The Application of Bio-Mimicry Studies of the Cardiovascular Systems of Giraffes and Arboreal Snakes in the Development of a Modified Biventricular Assist Device (MBVAD)
American Association of Zoo Veterinarians Conference 2010

Anthony Yam1; Usaamah Khan2; Estardo Rodas3; Todd Losey3, BS; Horace E. Walcott3, DVM, MSPH, MS

1St. John’s University, New York, NY, USA; 2Cornell University, Ithaca, NY, USA; 3Brooklyn Tech, Brooklyn, NY, USA

Read the Spanish translation: La Aplicación de Estudios Bio-Miméticos de los Sistemas Cardiovasculares de Jirafas y Serpientes Arborícolas en el Desarrollo de un Dispositivo de Asistencia Biventricular Modificado (MBVAD)


Wind turbines are alternative sources of energy but are contributing to increased mortalities of flying animals. Solar panels, fuel cells, and wind turbines located on kites may reduce these mortalities.1,6 Hydrogen and oxygen from the kite’s fuel cell are converted to water and electricity in the fuel cell reactor located on the ground.2,11 However, pressure differentials of fluids due to changes in height represent major engineering hurdles that must be resolved before these kites can be located above the flight paths of birds and bats. To resolve these hurdles, a modified biventricular assist device (MBVAD) that mimics the biomechanics of the hearts of giraffes and arboreal snakes was developed.3-5,9 The MBVAD utilizes micro-solenoid valves that mimic the function of the biological valves. Systolic and diastolic pressure in the water filled ventricles is induced by pneumatic expansion and contraction of rubber spheres.3,10 This permits rubber tubes to transfer water from ground levels to the fuel cell of the kite, as well as conduct hydrogen and oxygen from a fuel cell on the kite to a fuel cell reactor on the ground. Therefore, the ecological drawbacks of wind turbines may be countered by the use of biological models to resolve engineering hurdles. Consequently, our experimental kite represents the product of One Science. It is an alternative energy production unit that was developed by integrating concepts from veterinary science, ecology, chemistry, biophysics, and engineering.7,8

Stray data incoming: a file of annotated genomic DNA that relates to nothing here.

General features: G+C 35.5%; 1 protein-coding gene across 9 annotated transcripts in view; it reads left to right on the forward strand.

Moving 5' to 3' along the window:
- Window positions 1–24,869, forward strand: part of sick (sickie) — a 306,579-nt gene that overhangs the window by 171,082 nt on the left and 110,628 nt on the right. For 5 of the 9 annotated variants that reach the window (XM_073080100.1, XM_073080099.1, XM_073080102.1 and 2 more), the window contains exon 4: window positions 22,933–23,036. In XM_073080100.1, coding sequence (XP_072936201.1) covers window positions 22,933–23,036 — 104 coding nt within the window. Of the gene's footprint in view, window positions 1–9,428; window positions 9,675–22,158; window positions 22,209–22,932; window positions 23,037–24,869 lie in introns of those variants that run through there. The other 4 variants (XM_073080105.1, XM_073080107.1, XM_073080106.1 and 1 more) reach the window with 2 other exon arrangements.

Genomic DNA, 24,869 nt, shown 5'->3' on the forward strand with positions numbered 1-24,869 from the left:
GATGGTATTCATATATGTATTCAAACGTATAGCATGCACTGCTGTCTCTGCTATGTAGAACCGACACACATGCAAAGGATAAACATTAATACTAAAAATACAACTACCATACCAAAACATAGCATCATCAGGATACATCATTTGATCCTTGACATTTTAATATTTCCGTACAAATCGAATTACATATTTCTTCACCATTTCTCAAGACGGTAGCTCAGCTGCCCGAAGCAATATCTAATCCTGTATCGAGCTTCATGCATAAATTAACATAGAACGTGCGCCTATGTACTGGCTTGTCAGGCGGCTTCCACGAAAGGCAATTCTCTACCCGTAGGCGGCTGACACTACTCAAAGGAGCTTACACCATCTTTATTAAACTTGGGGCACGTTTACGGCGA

This project has been funded by the Brooklyn Tech Alumni Research Foundation. We are grateful for technical assistance from Dr. Ray Burns of the Louisville Zoo, Kentucky and Dr. Mark Stetter of Disney’s Wild Animal Kingdom, Florida.

Literature Cited

1.  Arnett, E.B., W.K. Brown, W.P. Erickson, J.K. Fiedler, B.L. Hamilton, T.H. Henry, A. Jain, G.D. Johnson, J. Kerns, R.R. Koford, C.P. Nicholson, T.J. O’Connell, M.D. Piorkowski, and R.D. Tankersley. 2008. Patterns of bat fatalities at wind energy facilities in North America. J Wildl Manage. 72:61–78.

2.  Christoffel, I. 1977. Maneuverable, Inflatable Kite. U.S. Patent 4026504.

3.  DeBakey, M.E. 1999. A miniature implantable axial flow ventricular assist device. Ann Thorac Surg. 68:637–640.

4.  Frazier, O.H., T.J. Myers, R.K. Jarvik, S. Westaby, D.W. Pigott, I.D. Gregoric, T. Khan, D.W. Tamez, J.L. Conger, and M.P. Macris. 2001. Research and development of an implantable, axial-flow left ventricular assist device: the Jarvik 2000 Heart. Ann Thorac Surg. 71:S125–S132.

5.  Goetz, R.H., Warren, J.V., O.H Gauer, J.L. Patterson, J.T. Doyle, E.N. Keen, and M. McGregor. 1960. Circulation of the giraffe. Circ Res. 8:1049–1058.

6.  Kunz, T.H., E.B. Arnett, W.P. Erickson, A.R. Hoar, G.D. Johnson, R.P. Larkin, M.D. Strickland, R.W. Thresher, and M.D. Tuttle. 2007. Ecological impacts of wind energy development on bats: questions, research needs, and hypotheses. Front Ecol Environ. 5:315–324.

7.  Lange, C.J., K. Sakeeb, Z. Anika, E. Rodas, T. Losey, D. Grey, K. Chen, F.A. Issa, A. Zhang, M. Abdeldayem, K.C. Chan, and H.E. Walcott. 2009. Solar hydrogen electric bio-mimetic energetics—a new and emerging sub-discipline of zoological medicine. In: Proceedings of the Annual Conference of the AAZV. Tulsa, OK.

8.  Lange, C.J., D. Grey, K. Chen, and H.E. Walcott. 2008. The Development and Testing of a Drone Solar Hydrogen Electric Water Sampling Boat. USPC Class: 73864.

9.  Lillywhite, H.B. 1987. Circulatory Adaptations of Snake to Gravity. Amer Zool. 27:81–95.

10.  Mitchell, G., S.K. Maloney, D. Mitchell, and D.J. Keegan. 2006. The origin of mean arterial and jugular venous blood pressures in giraffes. J Exp Biol. 209:2515–2524.

11.  Pedley, T.J., B.S. Brook, and R.S. Seymour. 1996. Blood pressure and flow rate in the giraffe jugular vein. Philosoph Trans: Biolog Sci. 351:855–866.


Speaker Information
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Horace E. Walcott, DVM, MSPH, MS
Brooklyn Tech
Brooklyn, NY, USA

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